7 DAYS OF HEALING : DAY 4
At the center of many holiday celebrations are rich traditions passed down from generation to generation. On the other hand, grief poses a unique dilemna that many families face -- deciding to keep tradition alive or forego tradition altogether. According to Healthline.com, a 2021 survey of 2,000 U.S. adults revealed that 36 percent of surveyers didn’t want to celebrate the holidays because of feelings of grief or loss. The holidays feel different when the people at the center of cherished family traditions are no longer present.
Keep holiday tradition alive.
Your family may find comfort in continuing age-old holiday traditions. Familiar customs welcome a sense of safety associated with decking the halls, burning the yuletide log, drinking egg nog, fixing all the holiday trimmings, or whatever tradition your family holds dear. It also helps maintain some normality when the loss of family members permanently shifts the family dynamic.
- Decide in advance who is hosting and the location where the festivities will be.
- Come to a consensus on which holiday traditions are too painful to include and which ones to keep.
- Tell funny, endearing stories about the dearly departed.
- Play their favorite holiday songs and sing along if you feel inclined.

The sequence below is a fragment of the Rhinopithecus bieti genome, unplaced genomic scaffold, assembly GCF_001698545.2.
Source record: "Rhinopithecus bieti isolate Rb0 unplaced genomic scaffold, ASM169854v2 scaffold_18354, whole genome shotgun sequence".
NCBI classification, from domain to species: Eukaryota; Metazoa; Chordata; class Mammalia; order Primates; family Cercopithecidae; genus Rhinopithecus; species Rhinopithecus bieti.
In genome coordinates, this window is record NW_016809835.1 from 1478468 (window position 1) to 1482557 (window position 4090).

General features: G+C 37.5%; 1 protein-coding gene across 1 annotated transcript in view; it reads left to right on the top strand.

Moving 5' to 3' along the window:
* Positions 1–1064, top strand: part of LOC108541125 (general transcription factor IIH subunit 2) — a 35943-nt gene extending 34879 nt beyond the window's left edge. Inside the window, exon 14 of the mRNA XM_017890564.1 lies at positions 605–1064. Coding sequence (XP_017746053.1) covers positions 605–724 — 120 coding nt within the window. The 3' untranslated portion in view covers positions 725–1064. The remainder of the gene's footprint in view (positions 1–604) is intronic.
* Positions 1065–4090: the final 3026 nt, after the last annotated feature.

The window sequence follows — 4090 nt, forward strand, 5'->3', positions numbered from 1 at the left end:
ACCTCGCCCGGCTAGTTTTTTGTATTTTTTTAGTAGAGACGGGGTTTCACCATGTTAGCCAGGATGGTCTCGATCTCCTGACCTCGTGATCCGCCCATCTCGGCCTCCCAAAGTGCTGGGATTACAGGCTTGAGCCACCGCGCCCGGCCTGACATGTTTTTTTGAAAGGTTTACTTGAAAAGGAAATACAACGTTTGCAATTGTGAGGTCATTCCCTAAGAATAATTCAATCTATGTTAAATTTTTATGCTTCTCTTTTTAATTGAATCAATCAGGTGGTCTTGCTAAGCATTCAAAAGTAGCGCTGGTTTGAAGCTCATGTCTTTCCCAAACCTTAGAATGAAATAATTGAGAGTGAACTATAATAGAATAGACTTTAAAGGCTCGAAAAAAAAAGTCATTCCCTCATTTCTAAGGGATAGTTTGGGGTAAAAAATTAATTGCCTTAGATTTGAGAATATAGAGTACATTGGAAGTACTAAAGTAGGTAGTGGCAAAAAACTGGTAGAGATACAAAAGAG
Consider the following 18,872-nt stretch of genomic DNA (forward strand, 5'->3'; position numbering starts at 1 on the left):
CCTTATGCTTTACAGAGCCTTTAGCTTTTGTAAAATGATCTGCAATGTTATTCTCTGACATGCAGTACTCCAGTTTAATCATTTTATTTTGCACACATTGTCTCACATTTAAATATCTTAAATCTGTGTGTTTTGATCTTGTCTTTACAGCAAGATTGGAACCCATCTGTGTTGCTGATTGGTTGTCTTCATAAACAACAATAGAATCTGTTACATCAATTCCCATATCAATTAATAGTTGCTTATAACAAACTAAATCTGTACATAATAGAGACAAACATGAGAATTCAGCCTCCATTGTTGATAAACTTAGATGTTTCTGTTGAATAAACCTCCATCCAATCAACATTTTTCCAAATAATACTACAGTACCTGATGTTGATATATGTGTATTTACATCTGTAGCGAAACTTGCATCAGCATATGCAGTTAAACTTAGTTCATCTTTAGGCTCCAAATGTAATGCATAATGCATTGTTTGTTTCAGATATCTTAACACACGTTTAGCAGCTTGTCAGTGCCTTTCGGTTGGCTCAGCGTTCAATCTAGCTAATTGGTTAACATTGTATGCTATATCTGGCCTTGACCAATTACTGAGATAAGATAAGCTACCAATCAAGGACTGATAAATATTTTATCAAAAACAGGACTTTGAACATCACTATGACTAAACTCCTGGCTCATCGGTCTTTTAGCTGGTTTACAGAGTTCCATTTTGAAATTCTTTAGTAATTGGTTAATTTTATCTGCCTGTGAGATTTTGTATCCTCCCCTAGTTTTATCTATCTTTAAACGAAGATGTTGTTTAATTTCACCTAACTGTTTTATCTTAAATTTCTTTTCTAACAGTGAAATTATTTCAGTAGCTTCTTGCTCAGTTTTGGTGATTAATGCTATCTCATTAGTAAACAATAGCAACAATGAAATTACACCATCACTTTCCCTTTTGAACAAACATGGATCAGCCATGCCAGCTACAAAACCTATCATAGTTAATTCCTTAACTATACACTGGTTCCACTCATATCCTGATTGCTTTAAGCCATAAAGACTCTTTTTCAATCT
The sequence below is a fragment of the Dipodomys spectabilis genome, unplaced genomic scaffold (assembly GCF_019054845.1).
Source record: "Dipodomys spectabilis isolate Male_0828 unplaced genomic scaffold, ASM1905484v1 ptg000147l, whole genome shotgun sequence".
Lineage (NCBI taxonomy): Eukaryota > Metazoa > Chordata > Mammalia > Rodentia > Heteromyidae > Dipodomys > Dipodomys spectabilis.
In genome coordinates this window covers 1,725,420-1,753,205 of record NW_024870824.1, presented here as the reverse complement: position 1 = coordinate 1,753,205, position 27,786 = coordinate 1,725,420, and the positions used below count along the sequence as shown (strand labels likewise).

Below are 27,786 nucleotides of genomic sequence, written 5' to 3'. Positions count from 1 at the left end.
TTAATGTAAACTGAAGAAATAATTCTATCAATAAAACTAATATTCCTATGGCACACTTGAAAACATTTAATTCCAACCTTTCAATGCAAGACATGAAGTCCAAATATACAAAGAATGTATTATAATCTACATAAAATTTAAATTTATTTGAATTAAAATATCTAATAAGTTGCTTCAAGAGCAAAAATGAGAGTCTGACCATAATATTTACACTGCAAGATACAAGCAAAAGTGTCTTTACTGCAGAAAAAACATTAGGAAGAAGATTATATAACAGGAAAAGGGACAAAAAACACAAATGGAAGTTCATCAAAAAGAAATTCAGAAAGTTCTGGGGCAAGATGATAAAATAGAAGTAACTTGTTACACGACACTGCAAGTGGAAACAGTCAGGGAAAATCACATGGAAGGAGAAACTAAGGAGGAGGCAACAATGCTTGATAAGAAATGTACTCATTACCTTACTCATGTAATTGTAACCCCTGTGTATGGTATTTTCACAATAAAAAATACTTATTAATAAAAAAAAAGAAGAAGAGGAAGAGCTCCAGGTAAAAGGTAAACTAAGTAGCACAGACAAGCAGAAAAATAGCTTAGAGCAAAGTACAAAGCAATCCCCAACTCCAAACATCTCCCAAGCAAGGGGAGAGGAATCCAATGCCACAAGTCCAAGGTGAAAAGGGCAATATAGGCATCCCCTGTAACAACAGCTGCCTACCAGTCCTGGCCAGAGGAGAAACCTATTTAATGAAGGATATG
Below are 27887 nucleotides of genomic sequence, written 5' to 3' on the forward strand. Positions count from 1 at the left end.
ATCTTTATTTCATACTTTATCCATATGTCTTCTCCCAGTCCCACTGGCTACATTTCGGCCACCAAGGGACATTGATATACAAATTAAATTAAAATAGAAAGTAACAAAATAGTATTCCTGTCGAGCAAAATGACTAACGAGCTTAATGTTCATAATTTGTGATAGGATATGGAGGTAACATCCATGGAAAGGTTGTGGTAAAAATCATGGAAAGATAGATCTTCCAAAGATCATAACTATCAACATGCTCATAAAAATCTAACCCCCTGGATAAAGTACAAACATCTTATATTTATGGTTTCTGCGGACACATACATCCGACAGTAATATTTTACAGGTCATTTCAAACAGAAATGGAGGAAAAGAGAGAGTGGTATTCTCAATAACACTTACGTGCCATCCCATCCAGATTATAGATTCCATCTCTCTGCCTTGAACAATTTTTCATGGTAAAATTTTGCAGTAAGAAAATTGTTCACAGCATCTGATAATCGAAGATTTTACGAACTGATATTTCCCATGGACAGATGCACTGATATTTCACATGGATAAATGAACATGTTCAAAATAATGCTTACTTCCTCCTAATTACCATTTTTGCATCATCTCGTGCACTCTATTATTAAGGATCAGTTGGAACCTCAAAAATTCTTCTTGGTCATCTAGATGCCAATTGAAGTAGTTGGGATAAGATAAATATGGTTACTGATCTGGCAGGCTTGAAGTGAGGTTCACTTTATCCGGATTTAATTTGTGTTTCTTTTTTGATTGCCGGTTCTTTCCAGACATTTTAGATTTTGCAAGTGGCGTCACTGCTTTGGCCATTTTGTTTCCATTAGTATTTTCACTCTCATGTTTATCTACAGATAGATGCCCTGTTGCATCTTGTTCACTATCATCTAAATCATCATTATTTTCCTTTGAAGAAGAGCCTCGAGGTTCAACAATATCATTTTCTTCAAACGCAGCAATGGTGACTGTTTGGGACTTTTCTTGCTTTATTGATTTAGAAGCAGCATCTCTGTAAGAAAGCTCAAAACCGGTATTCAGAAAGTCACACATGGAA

- Enlist a dress code where everyone wears a shade of their favorite colors.
- Light a candle and say a prayer prior to dinner to honor loved ones who have passed on.
- Laught and cry together.
- Leave a seat at the table for them.
- Display a photo of them front and center for all to see or some other token that symbolizes them.
There is perfection in imperfection.
An undue need to carry on rituals as they have always been creates an unnecessary pressure that adds additional stress during an already difficult time. Perhaps instead of cooking an elaborate feast, an intimate dinner with a few holiday favorites is more suitable. Fight against self-imposed limiting beliefs that everything must be perfect or the same as the celebrations we remember from childhood. It is possible to find perfection in imperfection
Remove the expectation.
Because grief is not linear, our experiences with grief are vastly different. Everyone will not wish to celebrate in the same manner as you, or not all. Grief doesn't look one particular way and even when delighting in the wonders of the holiday season or sharing in laughter, grief lingers beneath the surface. No matter how close you are, don't presume to know what someone else feels without asking.
“Just because somebody feels OK about the holiday season doesn’t mean they aren’t grieving,” Megan Devine, a psychotherapist and grief advocate, told Healthline. “Maybe someone is excited about the holiday season because they get to connect with their extended family whom they haven’t seen all year. There’s the idea that grief looks one way, and if you’re not feeling that way, you can feel like you’re failing.”
Encourage inclusivity for everyone who chooses to get into the holiday spirit, but don't press if a family member declines. Be respectful of the differences in boundaries and needs that exist around the dinner table. Extend the invitation and welcome family to keep holiday tradition alive in the manner that best suits them.
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